Wednesday, March 21, 2012

Requirements of a Kidney Donor

Quite a few of you have expressed an interest in donating.  Here is what is required:

  • You must be blood type O as Joe is type O.  Positive or negative don't matter.
  • Our insurance will cover all the medical costs.  There might be other costs, transportation, lodging, and meals, and we will try to help you with that, but money is VERY tight right now.  I can't promise that we could cover all those costs.
  • You cannot have diabetes.
  • You can't have a history of kidney stones.
  • If you just had a baby, you must wait six months after delivery.
  • You can't have high blood pressure.
  • Ages: no one past 60 years old.  Anyone in the 50's would have to be a really good match.  Anything less than 50 is ok.  
I recently read an article about the health affects to the living donor.  You can link here to read the whole article.  Basically, it says that donors have the same life expectancy as non-donors.  After the kidney is removed, the remaining kidney compensates and will be working at 85% within 2 weeks.  The rate of donors who themselves end up with End Stage Renal Failure is much lower than the general population.  If it does occur (usually for family genetic reasons), those patients are moved to the top of the wait list for a kidney.

If you do meet the above criteria, you can call the donor line.  The number is 480-342-1010.  Ask to be transferred to Mindy's backline.  She is helping us find a match for Joe.  If she is unavailable, you can say that you are a potential kidney donor.  There is a phone interview that takes about 10 minutes.  It's basic medical history stuff; pretty much the things I mentioned above.  They will need your name, social, and date of birth.  Organ donation is highly regulated by the government.  They want to make sure that people are not paying donors for their organs.  Or that donors are being threatened into donating.  They will then review your numbers.  A nurse will call you back.  When she calls you back, she will have you take a blood test.  This can be done long distance.  The test will even determine your blood type.  So, if you don't know it now, you can still do these steps and they will tell you your blood type.  After you have passed the 10 minute health history part, the blood test part, then Mayo will need you for 3-5 days of testing in Scottsdale.  The tests are similar to what Joe did.  Blood work, urine, EKG, ultrasound, stress test, etc.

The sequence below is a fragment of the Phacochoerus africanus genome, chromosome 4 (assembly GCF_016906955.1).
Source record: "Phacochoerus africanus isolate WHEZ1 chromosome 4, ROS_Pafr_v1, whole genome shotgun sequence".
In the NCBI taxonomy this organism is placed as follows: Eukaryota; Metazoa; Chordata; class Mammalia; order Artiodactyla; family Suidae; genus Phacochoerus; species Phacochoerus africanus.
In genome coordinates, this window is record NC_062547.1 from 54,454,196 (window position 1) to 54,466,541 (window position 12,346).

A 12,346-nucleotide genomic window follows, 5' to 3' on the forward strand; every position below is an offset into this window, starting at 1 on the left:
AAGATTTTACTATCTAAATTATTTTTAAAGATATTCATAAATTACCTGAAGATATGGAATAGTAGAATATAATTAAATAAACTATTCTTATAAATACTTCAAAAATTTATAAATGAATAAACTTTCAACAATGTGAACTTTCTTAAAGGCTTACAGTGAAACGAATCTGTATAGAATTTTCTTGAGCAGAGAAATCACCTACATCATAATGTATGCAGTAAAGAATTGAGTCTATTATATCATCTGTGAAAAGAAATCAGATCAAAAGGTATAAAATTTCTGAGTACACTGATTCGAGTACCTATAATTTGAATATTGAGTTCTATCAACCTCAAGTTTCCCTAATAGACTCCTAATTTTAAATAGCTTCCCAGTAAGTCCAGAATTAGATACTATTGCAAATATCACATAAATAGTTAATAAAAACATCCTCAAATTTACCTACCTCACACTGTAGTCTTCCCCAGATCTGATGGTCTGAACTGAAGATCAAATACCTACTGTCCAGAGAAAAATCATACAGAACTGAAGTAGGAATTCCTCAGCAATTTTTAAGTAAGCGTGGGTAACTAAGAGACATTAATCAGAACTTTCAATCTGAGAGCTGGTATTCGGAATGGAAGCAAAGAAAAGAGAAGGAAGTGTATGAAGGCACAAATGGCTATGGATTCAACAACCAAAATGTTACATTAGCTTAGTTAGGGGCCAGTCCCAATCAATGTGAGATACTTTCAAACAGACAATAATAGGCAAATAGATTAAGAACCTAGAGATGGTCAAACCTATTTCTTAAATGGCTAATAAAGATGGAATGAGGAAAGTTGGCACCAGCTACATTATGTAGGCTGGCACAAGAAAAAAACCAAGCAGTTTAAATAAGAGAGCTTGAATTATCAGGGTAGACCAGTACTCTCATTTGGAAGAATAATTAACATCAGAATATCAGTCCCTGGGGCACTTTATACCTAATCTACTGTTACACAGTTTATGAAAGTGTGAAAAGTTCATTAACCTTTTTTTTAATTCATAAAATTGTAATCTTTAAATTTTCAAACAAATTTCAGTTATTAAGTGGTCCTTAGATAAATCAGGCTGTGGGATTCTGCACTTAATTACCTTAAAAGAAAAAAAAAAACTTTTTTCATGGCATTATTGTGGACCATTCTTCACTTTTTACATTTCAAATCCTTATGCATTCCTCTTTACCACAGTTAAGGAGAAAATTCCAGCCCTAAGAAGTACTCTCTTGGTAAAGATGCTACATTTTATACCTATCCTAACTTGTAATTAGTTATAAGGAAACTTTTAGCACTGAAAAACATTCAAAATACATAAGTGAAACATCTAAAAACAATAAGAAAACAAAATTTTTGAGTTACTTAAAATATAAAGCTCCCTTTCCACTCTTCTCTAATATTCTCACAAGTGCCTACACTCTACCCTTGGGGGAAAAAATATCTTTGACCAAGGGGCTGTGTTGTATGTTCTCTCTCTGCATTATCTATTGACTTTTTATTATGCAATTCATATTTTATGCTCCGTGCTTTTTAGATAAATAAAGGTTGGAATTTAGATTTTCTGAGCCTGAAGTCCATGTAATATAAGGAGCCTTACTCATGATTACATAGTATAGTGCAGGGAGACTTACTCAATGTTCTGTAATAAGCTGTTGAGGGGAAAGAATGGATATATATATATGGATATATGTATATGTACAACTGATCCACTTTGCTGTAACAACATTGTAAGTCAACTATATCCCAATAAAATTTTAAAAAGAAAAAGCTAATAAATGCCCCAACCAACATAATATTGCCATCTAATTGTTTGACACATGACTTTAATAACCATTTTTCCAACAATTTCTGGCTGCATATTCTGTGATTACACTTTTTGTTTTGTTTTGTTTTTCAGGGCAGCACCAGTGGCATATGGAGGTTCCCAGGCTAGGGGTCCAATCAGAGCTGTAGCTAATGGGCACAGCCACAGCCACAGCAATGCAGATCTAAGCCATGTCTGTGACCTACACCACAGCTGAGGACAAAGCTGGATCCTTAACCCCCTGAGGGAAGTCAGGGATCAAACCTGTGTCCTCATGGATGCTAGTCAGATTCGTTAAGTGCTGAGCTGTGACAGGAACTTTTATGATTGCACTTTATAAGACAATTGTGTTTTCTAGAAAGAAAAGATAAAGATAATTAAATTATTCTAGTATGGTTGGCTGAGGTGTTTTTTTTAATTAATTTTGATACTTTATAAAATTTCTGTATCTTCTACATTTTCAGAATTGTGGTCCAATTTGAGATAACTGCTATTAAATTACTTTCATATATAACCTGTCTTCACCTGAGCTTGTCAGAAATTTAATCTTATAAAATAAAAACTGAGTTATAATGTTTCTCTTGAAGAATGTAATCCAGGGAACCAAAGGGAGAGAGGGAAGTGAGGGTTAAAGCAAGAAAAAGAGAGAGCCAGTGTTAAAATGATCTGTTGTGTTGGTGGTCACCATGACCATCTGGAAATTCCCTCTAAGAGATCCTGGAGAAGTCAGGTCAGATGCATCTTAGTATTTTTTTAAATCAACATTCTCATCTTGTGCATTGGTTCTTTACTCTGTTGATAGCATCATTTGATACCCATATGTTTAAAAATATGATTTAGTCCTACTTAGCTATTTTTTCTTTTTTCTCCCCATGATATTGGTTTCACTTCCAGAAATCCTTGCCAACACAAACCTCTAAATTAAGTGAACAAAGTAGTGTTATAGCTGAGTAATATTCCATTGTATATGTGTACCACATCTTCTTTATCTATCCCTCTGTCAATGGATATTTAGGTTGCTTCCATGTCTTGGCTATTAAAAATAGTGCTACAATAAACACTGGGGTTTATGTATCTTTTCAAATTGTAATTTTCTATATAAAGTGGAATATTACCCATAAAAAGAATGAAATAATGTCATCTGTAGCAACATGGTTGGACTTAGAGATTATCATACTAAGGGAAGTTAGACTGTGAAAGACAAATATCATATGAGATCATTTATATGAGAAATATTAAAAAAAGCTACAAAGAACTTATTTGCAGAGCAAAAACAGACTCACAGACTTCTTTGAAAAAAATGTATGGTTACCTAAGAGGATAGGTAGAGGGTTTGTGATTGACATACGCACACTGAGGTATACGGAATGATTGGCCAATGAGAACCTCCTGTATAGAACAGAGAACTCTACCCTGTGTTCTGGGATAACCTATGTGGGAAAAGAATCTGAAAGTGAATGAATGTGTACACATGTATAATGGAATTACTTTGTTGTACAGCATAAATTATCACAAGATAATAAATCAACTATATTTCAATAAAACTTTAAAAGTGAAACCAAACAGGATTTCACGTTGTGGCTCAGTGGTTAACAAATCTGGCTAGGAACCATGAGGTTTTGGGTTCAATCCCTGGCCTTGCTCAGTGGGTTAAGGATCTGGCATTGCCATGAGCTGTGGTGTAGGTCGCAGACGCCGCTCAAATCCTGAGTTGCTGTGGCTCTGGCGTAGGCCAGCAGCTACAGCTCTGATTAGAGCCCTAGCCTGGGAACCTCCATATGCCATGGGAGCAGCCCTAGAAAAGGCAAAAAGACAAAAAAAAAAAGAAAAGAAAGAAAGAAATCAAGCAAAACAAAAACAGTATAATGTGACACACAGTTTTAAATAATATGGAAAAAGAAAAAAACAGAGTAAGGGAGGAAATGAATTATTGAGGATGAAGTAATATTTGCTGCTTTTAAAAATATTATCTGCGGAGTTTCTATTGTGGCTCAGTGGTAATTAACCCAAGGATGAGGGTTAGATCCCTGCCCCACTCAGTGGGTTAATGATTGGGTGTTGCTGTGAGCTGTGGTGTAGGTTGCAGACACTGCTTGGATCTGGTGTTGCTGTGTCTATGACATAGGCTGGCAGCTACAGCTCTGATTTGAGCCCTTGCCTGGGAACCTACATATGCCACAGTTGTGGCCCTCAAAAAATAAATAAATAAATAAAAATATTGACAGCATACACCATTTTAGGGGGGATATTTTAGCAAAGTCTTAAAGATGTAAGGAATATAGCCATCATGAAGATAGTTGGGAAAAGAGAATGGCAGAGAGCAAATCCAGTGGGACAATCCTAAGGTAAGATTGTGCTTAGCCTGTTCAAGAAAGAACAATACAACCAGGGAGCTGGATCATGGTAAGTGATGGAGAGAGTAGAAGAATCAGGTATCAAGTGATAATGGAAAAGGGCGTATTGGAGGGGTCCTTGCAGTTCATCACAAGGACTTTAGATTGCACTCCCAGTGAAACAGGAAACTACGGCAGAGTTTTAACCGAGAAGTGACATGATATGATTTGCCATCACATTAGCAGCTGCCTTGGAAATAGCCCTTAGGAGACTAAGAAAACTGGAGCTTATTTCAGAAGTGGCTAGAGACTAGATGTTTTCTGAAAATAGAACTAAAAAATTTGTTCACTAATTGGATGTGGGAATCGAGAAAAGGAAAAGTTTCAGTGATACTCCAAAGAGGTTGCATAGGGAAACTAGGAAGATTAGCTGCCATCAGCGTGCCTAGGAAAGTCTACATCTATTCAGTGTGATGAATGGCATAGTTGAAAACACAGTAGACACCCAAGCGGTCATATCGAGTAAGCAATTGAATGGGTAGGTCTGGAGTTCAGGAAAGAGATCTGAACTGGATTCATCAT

The timeline goes like this:
  1. Joe goes through all the testing to determine his health.
  2. Next Tuesday, a committee will go over his results and vote on if he would be a good candidate for a kidney transplant.  They will call us immediately to let us know.  If not, he would have to continue life on dialysis.  This is VERY hard on him.  Please pray that he would be a candidate for transplant.
  3. Our insurance will need to clear everything.  
  4. Joe will go on the wait list for a cadaver kidney.  
  5. We begin the search for a live donor.
*****UPDATE****We have cleared steps 1, 2, 3, and 4.

That's where you come in.  Maybe.  We realize how enormous this decision is.  HUGE.  Let's face it; it's an organ.  If you have thought about it and have decided to not go ahead, we understand.  If you do still want to proceed, you would need to call the Mayo Clinic.  We are not allowed to call for you and they are not allowed to call you directly.  

Thank you for your time.  Thank you for your prayers.  This is an amazing journey we are on.  It has made us realize the fragility of life.  Every day truly is a gift.  

where Glory meets my suffering